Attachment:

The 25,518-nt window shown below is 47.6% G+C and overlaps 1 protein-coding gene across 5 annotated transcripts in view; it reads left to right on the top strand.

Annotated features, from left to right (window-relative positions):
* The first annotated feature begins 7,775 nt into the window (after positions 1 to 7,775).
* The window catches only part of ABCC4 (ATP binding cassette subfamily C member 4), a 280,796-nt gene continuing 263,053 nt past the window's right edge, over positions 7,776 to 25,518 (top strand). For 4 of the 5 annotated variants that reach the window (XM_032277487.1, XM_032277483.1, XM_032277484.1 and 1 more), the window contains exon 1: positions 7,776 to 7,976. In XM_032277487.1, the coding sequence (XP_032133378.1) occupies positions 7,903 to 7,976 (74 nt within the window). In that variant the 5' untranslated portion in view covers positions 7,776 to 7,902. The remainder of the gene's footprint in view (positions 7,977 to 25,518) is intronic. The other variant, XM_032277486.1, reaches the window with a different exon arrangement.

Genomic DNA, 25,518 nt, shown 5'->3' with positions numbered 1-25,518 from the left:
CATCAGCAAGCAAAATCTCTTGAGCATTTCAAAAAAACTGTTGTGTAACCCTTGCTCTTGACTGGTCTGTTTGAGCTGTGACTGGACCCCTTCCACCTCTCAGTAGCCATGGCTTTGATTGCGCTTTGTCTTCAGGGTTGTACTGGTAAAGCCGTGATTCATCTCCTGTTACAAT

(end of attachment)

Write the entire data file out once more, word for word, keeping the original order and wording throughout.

The 25,518-nt window shown below is 47.6% G+C and overlaps 1 protein-coding gene across 5 annotated transcripts in view; it reads left to right on the top strand.

Annotated features, from left to right (window-relative positions):
* The first annotated feature begins 7,775 nt into the window (after positions 1 to 7,775).
* The window catches only part of ABCC4 (ATP binding cassette subfamily C member 4), a 280,796-nt gene continuing 263,053 nt past the window's right edge, over positions 7,776 to 25,518 (top strand). For 4 of the 5 annotated variants that reach the window (XM_032277487.1, XM_032277483.1, XM_032277484.1 and 1 more), the window contains exon 1: positions 7,776 to 7,976. In XM_032277487.1, the coding sequence (XP_032133378.1) occupies positions 7,903 to 7,976 (74 nt within the window). In that variant the 5' untranslated portion in view covers positions 7,776 to 7,902. The remainder of the gene's footprint in view (positions 7,977 to 25,518) is intronic. The other variant, XM_032277486.1, reaches the window with a different exon arrangement.

Genomic DNA, 25,518 nt, shown 5'->3' with positions numbered 1-25,518 from the left:
CATCAGCAAGCAAAATCTCTTGAGCATTTCAAAAAAACTGTTGTGTAACCCTTGCTCTTGACTGGTCTGTTTGAGCTGTGACTGGACCCCTTCCACCTCTCAGTAGCCATGGCTTTGATTGCGCTTTGTCTTCAGGGTTGTACTGGTAAAGCCGTGATTCATCTCCTGTTACAAT